In the face of protests from the Churches, a controversial law of 12 April 1996 in Brandenburg introduced a general course in the different world religions and philosophies as a compulsory subject in senior schools (classes 7-10). This course, entitled Lebensgestaltung – Ethik – Religionskunde (LER), continues to be hotly debated, and the law which introduced it is currently the subject of several legal actions in the Federal Administrative Court which argue inter alia that the replacement of religious education as a compulsory subject by LER contravenes Article 7, section 3 of the Grundgesetz, which states that religious education must be part of the curriculum in State schools. The unification treaty of 31 August 1990, whose implementation on 3 October 1990 extended West German law to the former GDR, contains no special rules regarding religious education in the East, and most of the new Bundesländer did introduce it as part of the school curriculum after re-unification despite the low level of religious affiliation there (see Section VI below.) The court proceedings currently being brought by the Churches argue that while the Brandenburg LER course does contain an element of general religious education, it does not provide religious education in the sense of Article 7.

Although pupils are free to attend religious education classes provided by the Churches in addition to LER, the Churches point out that it is unlikely that they will voluntarily attend both and they claim that religious education, as an optional subject outside the normal timetable, is therefore disadvantaged. Pupils can, however, be released from having to attend the LER class if they have a good reason (Brandenburg Schulgesetz (School Law) of 12 April 1996, §141), and if the teaching of ethics and religion from a non-denominational point of view is against the religious convictions of a pupil (or his or her parents if the pupil is underage) an application can be made to the school for the pupil to attend only a denominational religious class.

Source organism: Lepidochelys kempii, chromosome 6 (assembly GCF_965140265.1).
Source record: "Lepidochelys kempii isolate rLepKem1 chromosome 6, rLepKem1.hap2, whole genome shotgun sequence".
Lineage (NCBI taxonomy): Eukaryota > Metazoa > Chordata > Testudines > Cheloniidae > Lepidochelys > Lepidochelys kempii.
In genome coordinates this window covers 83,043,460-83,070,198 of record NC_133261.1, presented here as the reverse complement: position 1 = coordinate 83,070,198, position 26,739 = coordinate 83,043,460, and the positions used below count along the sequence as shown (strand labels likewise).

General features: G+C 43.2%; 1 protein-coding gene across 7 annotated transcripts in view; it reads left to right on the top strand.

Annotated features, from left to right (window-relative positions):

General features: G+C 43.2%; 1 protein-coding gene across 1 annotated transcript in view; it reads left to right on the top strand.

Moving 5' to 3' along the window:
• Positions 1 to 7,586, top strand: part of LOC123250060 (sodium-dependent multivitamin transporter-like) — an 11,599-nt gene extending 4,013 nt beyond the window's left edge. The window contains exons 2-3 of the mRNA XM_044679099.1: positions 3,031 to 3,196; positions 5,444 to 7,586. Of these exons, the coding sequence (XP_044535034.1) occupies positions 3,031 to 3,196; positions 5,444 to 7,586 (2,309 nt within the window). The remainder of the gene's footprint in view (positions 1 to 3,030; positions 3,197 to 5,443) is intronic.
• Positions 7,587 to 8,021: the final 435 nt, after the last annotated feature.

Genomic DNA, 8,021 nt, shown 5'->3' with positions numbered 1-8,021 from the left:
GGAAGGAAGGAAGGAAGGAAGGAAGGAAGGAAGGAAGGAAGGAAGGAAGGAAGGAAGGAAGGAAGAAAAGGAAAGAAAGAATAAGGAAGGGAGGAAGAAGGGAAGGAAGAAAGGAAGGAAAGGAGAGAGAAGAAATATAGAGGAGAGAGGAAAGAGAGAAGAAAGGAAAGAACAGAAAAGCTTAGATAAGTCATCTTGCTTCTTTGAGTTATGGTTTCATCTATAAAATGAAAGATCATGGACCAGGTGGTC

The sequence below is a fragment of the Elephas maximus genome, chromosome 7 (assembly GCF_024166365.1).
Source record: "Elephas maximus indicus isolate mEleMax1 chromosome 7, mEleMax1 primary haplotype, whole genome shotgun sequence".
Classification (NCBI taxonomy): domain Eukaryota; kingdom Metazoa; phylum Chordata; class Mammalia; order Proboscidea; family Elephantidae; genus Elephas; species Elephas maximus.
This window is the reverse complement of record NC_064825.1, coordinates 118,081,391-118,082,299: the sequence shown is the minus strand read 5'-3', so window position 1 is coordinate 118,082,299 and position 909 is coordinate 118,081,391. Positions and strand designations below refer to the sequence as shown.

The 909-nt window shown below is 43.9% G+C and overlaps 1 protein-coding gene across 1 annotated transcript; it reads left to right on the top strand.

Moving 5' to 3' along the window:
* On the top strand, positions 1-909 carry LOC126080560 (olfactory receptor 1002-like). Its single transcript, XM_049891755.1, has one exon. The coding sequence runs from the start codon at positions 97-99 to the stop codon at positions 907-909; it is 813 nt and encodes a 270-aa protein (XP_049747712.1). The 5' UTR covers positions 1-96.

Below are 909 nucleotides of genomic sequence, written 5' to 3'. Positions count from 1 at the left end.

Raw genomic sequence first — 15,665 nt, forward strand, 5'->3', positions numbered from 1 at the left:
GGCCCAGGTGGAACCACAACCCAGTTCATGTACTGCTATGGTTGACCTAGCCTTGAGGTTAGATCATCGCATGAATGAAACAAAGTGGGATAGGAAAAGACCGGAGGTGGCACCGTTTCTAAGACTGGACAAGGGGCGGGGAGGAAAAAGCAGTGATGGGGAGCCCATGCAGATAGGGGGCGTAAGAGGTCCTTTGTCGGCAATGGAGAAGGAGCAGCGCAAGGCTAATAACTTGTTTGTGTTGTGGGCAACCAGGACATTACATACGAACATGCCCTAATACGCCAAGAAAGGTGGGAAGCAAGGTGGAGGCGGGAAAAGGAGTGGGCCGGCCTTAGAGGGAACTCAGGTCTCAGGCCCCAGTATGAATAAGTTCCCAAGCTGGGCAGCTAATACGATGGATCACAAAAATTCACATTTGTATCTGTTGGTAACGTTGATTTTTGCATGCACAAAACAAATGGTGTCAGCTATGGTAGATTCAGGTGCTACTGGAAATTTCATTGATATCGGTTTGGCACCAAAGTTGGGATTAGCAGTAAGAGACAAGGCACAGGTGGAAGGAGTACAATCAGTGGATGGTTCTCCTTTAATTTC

A similar controversy is currently on-going in Berlin, which, in common with Bremen, has a rather different legal status from the other Länder in this regard. Berlin is not governed by the legal obligation to provide religious education as a compulsory school subject per Article 7, section 3, as legislation already in existence when the Grundgesetz was written takes precedence (Art. 141 GG, known as the “Bremer Clause”). Berlin currently has no compulsory religious education in its schools, and the debate is whether it should be introduced or whether something similar to the Brandenburg LER would be preferable. Although classes in religion, ethics or philosophy are offered in some Berlin schools, religious organisations and the Humanist Union are in agreement that too few children are being reached by the current voluntary system. Only a third of school pupils in Berlin attend the optional classes in religion given by the Protestant and Catholic Churches and the Jewish community and the Lebenskunde (science of life) given by the Humanist Union. Pupils not attending the classes - which are often allocated a slot at the end of the school day - have a free period.

The model proposed by the Churches is that there would be a compulsory group of subjects from which pupils could choose. Alongside the Protestant, Catholic and Jewish religions and a class in philosophy, currently available on a voluntary basis, there would be other religions or philosophies on offer and pupils would choose which to attend. Islam would be included in this group of subjects and indeed is already being taught in some schools. A judgement of the Federal Administrative Court of 23 February 2000 confirmed a Berlin court decision that the umbrella organisation the Berlin Islamic Federation was a religious denomination in the sense of §23 of the Berlin School Law. This paved the way for the teaching of Islam alongside other religions in Berlin and it has now been introduced into some Berlin schools, again on a voluntary basis. There are over 34,000 Muslim pupils in Berlin, some of whom attend special Koran schools.

The debate surrounding religious education has divided the political parties in Berlin, with the CDU supporting the Churches, while the SPD favours a model more closely allied to the Brandenburg LER course. The PDS and the Green Party are against a compulsory subject of either kind, arguing that the present “free” system demonstrates a commendable separation between Church and State which should be maintained. PDS spokesperson Sieglinde Schaub commented that school was “a place of learning, not religious belief” (Berliner Zeitung, 8 August 2000).

Religious instruction in schools is not the only aspect of Church/State relations in which the two main Churches in Germany have a dominant role. The right to levy Kirchensteuer (Church tax) is a unique and much debated tax privilege which in Germany is accorded only to religious (and some humanitarian) communities which are public law bodies. Not all of them choose to exercise their right to levy the tax, preferring to rely on freely offered donations, but the two main Churches not only levy the tax but also have an arrangement with the State to collect the tax on their behalf.